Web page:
Hundreds of people attended a memorial service in the Swiss Alps for a glacier lost to climate change, as a sombre warning for the future.

Adults and children in funeral veils and clothes in the Swiss Alps
People take part in a ceremony to mark the 'death' of the Pizol glacier (Pizolgletscher) ©Fabrice Coffrini/AFP/Getty

On Sunday, about 250 people donned black veils and dark clothing and set off on a solemn two-hour funeral procession through the Swiss Alps, where, following a speech, mourners laid flowers and wreaths on the ground to commemorate the loss of the Pizol glacier.

Pizol, located in the Glarus Alps above Mels in eastern Switzerland, has lost 80-90% of its volume since 2006, Matthias Huss, a glacier specialist at ETH Zurich university told CNN. The glacier will be the first to be taken off the Swiss glacier surveillance network, according to Huss. It has been monitored since 1893 and it's due to vanish completely by 2030. 

Hundreds of people dressed in black stand above the disappearing Pizol glacier
Researchers of the ETH technical university in Zurich predict that more than 90 percent of Alpine glaciers will disappear by 2100 ©Fabrice Coffrini/AFP/Getty

The memorial service was organised by the Swiss Association for Climate Protection. Its coordinator Alessandra Degiacomi said Pizol's loss is a "warning sign." Speaking to CNN, she added: "this is what is going to happen if we don't change our behaviour."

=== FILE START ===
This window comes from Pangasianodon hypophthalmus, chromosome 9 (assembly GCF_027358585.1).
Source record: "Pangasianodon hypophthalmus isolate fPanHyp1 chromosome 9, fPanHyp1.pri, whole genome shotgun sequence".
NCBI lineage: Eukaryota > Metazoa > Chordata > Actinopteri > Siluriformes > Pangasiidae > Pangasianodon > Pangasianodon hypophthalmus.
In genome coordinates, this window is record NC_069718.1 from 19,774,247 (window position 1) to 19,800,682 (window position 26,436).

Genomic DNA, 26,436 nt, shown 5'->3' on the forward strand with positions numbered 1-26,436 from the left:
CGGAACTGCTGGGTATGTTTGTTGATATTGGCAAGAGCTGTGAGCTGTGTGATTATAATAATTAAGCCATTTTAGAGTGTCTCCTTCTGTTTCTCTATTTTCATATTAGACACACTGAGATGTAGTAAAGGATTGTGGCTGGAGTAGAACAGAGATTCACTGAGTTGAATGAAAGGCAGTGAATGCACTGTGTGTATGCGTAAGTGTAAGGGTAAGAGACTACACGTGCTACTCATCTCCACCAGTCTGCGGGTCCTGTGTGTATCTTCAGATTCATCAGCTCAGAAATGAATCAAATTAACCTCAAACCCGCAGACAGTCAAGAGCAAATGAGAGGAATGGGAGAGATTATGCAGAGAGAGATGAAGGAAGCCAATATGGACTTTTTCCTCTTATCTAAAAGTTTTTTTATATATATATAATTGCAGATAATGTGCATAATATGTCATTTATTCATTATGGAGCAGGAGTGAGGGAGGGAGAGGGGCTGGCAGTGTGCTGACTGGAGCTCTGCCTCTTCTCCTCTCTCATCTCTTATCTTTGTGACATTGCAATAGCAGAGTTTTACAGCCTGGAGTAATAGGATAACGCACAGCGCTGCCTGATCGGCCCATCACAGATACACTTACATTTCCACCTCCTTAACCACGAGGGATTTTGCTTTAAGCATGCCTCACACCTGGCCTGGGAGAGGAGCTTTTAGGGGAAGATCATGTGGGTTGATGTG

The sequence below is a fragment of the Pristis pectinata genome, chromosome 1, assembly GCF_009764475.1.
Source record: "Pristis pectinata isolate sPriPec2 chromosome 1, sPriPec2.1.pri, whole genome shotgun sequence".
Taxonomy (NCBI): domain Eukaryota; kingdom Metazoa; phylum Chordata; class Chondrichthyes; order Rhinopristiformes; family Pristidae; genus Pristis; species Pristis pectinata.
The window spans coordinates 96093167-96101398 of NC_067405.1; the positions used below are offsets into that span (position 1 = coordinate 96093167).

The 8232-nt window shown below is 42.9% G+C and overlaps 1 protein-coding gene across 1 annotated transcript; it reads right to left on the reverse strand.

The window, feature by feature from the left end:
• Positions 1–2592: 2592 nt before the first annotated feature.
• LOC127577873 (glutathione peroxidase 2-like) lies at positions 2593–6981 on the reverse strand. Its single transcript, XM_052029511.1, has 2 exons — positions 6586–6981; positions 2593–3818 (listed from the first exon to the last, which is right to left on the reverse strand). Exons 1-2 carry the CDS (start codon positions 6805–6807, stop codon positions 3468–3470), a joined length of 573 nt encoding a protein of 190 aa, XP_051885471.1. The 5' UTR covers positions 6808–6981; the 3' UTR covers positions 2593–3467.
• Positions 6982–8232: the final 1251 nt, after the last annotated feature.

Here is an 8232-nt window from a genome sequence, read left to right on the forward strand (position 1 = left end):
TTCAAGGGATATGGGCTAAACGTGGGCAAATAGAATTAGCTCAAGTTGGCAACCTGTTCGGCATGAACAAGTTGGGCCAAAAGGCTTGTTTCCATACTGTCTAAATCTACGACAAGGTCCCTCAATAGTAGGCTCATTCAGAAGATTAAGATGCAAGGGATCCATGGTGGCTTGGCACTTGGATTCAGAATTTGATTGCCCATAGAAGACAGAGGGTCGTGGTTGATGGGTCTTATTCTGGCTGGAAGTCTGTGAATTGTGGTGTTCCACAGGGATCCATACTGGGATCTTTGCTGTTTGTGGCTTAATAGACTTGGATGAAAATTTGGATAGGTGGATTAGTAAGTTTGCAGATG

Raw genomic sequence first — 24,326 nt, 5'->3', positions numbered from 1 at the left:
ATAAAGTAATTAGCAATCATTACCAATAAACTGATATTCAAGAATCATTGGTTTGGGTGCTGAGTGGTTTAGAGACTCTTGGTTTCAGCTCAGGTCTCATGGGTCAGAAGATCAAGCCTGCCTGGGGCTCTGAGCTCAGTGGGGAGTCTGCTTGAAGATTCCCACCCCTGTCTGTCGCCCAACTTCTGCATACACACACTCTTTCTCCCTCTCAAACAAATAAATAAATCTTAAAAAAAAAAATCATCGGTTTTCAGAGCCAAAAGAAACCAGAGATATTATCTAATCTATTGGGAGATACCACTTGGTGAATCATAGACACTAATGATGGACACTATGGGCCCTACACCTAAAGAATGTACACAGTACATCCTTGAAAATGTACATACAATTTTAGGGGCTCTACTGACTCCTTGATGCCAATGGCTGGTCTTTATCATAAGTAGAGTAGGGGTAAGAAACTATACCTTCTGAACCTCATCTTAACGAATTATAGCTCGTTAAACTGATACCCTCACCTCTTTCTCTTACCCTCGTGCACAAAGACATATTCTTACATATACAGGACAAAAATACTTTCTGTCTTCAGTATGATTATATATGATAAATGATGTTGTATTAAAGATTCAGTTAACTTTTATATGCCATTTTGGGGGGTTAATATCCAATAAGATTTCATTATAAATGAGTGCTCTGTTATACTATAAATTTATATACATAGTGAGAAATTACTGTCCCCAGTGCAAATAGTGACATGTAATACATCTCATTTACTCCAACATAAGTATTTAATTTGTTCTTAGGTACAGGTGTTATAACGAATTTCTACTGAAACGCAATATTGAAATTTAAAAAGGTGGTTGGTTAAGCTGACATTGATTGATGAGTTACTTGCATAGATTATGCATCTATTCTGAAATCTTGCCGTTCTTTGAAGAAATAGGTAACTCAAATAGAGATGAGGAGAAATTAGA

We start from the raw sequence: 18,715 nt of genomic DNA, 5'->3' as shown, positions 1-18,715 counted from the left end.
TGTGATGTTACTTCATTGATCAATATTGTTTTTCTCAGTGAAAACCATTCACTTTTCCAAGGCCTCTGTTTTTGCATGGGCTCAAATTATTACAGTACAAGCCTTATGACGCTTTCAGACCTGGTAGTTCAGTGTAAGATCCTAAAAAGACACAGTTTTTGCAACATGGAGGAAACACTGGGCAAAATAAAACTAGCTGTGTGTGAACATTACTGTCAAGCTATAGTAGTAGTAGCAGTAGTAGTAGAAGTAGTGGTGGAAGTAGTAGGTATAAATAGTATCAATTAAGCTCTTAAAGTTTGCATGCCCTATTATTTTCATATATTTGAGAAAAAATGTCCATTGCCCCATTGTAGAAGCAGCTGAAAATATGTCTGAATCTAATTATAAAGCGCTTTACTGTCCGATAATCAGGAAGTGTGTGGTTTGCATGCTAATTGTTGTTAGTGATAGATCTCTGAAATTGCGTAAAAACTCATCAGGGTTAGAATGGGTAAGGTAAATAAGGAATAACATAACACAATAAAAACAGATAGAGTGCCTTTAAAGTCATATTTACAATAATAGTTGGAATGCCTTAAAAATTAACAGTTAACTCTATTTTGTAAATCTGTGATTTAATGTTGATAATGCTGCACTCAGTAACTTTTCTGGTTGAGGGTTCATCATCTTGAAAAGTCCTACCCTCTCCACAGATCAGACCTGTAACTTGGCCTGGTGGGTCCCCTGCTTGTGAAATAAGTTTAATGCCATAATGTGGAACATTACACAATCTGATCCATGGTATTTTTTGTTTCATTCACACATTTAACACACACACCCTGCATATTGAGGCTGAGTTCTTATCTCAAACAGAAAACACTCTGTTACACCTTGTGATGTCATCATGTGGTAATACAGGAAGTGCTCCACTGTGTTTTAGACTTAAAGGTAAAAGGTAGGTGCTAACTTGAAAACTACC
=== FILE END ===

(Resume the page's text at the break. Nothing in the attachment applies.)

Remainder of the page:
A study by researchers from ETH Zurich, published in the open access journal the Cryosphere, suggests that from 2017 to 2050, about half of the glacier volume in the Alps will disappear "in a limited warming scenario" but by 2100, "under strong warming" i.e. if greenhouse gas emissions are left unchecked, the Alps would mostly be ice-free. 

A child and two adults lead the funeral procession as a group of young people bearing flags walk behind them
Mourners on the two-hour funeral procession ©Farbrice Coffrini/AFP/Getty Images

"Glaciers in the European Alps and their recent evolution are some of the clearest indicators of the ongoing changes in climate," one of the study's co-authors, Daniel Farinotti, said in a statement. "The future of these glaciers is indeed at risk, but there is still a possibility to limit their future losses."

The Pizol funeral follows a similar one that took place in Iceland last month when about 100 people, including the country's prime minister, hiked to the site of the Okjökull glacier for a memorial service. It was the world's first glacier to be lost to climate change.

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